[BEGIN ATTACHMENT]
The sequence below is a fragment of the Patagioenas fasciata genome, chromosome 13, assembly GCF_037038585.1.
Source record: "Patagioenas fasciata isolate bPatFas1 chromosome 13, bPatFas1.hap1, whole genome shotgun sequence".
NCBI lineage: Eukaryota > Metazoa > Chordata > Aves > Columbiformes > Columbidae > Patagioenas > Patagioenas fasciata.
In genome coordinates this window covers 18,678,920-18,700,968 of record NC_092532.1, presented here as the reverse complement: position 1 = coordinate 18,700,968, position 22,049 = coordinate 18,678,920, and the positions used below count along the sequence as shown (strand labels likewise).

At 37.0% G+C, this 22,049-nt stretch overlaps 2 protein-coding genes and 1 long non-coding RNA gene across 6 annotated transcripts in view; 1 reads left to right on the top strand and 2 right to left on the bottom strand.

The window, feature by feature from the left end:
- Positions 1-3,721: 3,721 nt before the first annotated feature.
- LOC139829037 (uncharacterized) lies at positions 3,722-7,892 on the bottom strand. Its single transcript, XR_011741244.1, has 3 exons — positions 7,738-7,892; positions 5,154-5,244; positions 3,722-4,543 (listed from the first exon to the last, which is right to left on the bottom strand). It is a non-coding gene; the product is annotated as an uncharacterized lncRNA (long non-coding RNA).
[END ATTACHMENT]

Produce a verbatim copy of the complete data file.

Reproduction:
The sequence below is a fragment of the Patagioenas fasciata genome, chromosome 13, assembly GCF_037038585.1.
Source record: "Patagioenas fasciata isolate bPatFas1 chromosome 13, bPatFas1.hap1, whole genome shotgun sequence".
NCBI lineage: Eukaryota > Metazoa > Chordata > Aves > Columbiformes > Columbidae > Patagioenas > Patagioenas fasciata.
In genome coordinates this window covers 18,678,920-18,700,968 of record NC_092532.1, presented here as the reverse complement: position 1 = coordinate 18,700,968, position 22,049 = coordinate 18,678,920, and the positions used below count along the sequence as shown (strand labels likewise).

At 37.0% G+C, this 22,049-nt stretch overlaps 2 protein-coding genes and 1 long non-coding RNA gene across 6 annotated transcripts in view; 1 reads left to right on the top strand and 2 right to left on the bottom strand.

The window, feature by feature from the left end:
- Positions 1-3,721: 3,721 nt before the first annotated feature.
- LOC139829037 (uncharacterized) lies at positions 3,722-7,892 on the bottom strand. Its single transcript, XR_011741244.1, has 3 exons — positions 7,738-7,892; positions 5,154-5,244; positions 3,722-4,543 (listed from the first exon to the last, which is right to left on the bottom strand). It is a non-coding gene; the product is annotated as an uncharacterized lncRNA (long non-coding RNA).